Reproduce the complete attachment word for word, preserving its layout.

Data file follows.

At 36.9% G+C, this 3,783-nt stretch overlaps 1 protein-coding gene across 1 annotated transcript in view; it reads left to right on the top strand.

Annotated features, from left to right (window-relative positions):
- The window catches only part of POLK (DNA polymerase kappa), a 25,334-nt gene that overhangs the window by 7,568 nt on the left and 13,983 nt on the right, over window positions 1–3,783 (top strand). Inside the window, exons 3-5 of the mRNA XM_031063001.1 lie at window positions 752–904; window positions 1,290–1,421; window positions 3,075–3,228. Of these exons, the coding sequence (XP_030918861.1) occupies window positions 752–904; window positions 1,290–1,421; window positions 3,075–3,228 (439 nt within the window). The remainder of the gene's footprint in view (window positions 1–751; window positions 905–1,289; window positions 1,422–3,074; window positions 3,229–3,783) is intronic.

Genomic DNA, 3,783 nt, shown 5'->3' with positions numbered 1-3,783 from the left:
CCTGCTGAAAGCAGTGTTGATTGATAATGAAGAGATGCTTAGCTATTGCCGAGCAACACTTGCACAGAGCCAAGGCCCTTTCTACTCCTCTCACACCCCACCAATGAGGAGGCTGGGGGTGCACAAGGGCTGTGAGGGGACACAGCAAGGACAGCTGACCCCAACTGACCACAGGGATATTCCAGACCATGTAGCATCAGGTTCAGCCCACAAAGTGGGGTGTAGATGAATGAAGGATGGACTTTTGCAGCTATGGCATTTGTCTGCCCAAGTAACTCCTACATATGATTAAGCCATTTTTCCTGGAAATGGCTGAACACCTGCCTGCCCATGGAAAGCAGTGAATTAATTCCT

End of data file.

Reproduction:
At 36.9% G+C, this 3,783-nt stretch overlaps 1 protein-coding gene across 1 annotated transcript in view; it reads left to right on the top strand.

Annotated features, from left to right (window-relative positions):
- The window catches only part of POLK (DNA polymerase kappa), a 25,334-nt gene that overhangs the window by 7,568 nt on the left and 13,983 nt on the right, over window positions 1–3,783 (top strand). Inside the window, exons 3-5 of the mRNA XM_031063001.1 lie at window positions 752–904; window positions 1,290–1,421; window positions 3,075–3,228. Of these exons, the coding sequence (XP_030918861.1) occupies window positions 752–904; window positions 1,290–1,421; window positions 3,075–3,228 (439 nt within the window). The remainder of the gene's footprint in view (window positions 1–751; window positions 905–1,289; window positions 1,422–3,074; window positions 3,229–3,783) is intronic.

Genomic DNA, 3,783 nt, shown 5'->3' with positions numbered 1-3,783 from the left:
CCTGCTGAAAGCAGTGTTGATTGATAATGAAGAGATGCTTAGCTATTGCCGAGCAACACTTGCACAGAGCCAAGGCCCTTTCTACTCCTCTCACACCCCACCAATGAGGAGGCTGGGGGTGCACAAGGGCTGTGAGGGGACACAGCAAGGACAGCTGACCCCAACTGACCACAGGGATATTCCAGACCATGTAGCATCAGGTTCAGCCCACAAAGTGGGGTGTAGATGAATGAAGGATGGACTTTTGCAGCTATGGCATTTGTCTGCCCAAGTAACTCCTACATATGATTAAGCCATTTTTCCTGGAAATGGCTGAACACCTGCCTGCCCATGGAAAGCAGTGAATTAATTCCT